Handling tech limitations
Reliable access to technology and the internet is paramount in online learning. In a region where upwards of 20% of district residents do not have access to high-speed internet service, Genesee Valley ensured that all had equal access to learning resources. It loaned out 180 iPads to students who needed access to a device for instruction. In addition, Genesee Valley worked with local libraries, village offices and other community organizations to provide free Wi-Fi access to families without internet service.
Some teachers navigated the path from in-person to virtual instruction quite adeptly, while others faced a steep learning curve. Enter Lindsay Simpson, Genesee Valley’s technology integration specialist.
Simpson and designated technology liaisons at Genesee Valley held an all-day training session for teachers on the Friday before the shutdown, and by the following Monday, many had already begun setting up and implementing their virtual learning environments.
“Not only did our staff immediately start working hard to learn, they haven’t stopped yet,” says Simpson. “Their creativity is amazing, and the way they are working to try and create meaningful and fun activities for the home makes me proud to be at Genesee Valley through this crazy worldwide event. To say I have been impressed with their response would be a significant understatement. I am in awe of them!”
Simpson supports faculty and students in all grade levels by coordinating online platforms, hosting training sessions, troubleshooting problems, brainstorming solutions, and creating resources to coach students and teachers in online etiquette and expectations.
Combating food scarcity
In many communities, public schools function not only as providers of education, but also as critical resources for basic needs, including medical, dental, mental health, and food and nutrition. In a high-needs district such as Genesee Valley, food scarcity is a real and daily concern, with 53% of students qualifying for the free or reduced-price lunch program through the New York State Department of Education. (Under the Community Eligibility Provision, 69% of Genesee Valley students qualify for free meals.)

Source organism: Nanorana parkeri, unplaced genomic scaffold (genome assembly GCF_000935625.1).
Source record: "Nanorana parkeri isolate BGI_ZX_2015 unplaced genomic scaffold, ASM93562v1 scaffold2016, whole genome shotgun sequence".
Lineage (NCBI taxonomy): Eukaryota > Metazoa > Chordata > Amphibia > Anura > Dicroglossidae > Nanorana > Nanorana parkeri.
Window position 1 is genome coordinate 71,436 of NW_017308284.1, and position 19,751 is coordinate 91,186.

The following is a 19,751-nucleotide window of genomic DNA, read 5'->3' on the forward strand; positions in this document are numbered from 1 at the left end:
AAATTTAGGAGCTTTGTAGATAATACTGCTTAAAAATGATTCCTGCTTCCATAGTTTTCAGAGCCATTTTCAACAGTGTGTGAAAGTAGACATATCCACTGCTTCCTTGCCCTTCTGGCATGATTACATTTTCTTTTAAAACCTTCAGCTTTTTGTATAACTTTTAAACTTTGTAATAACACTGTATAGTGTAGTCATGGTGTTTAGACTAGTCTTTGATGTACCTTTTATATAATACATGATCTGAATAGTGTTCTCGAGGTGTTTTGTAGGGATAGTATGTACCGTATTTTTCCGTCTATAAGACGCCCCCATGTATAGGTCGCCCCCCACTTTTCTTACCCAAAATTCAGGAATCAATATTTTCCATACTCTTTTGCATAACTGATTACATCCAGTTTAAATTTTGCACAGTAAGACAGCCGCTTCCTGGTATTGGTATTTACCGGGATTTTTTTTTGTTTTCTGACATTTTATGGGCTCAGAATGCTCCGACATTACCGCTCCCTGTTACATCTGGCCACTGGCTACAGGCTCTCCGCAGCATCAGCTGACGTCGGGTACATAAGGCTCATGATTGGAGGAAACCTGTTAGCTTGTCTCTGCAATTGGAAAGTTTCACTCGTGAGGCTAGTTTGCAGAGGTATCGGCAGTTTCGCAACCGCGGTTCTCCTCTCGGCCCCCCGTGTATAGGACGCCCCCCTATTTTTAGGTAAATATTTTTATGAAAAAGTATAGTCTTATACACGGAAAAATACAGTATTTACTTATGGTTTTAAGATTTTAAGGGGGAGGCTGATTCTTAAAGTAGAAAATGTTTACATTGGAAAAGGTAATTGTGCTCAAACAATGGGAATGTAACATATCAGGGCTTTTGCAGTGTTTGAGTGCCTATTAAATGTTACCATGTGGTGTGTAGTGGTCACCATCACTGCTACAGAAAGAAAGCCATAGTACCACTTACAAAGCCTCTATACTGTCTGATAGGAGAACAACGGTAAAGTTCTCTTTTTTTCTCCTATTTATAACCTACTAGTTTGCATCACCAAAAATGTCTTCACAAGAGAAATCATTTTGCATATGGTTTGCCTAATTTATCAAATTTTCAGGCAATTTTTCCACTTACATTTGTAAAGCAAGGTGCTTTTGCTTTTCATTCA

The cafeteria staff, led by Food Service Manager Kelli Zenoski, sprang into action immediately, devising a plan for providing daily meals for every student qualifying for free and reduced-price lunch. “With help from teacher’s aides and bus drivers, we are sending out approximately 800 meals a day to Genesee Valley families,” says Zenoski.
“The response from our students and parents has been beyond amazing,” adds Zenoski. “The smiles and even tears when meals are dropped off makes our efforts so worthwhile. We are humbled by the response so far. It is so rewarding to know that we have helped out our school and community.”
The mandated school closure, coupled with constant reminders about social distancing, is challenging for students and families. Students who are used to the social interaction inherent in a typical school day are coming to grips with a surprisingly reality: They miss school.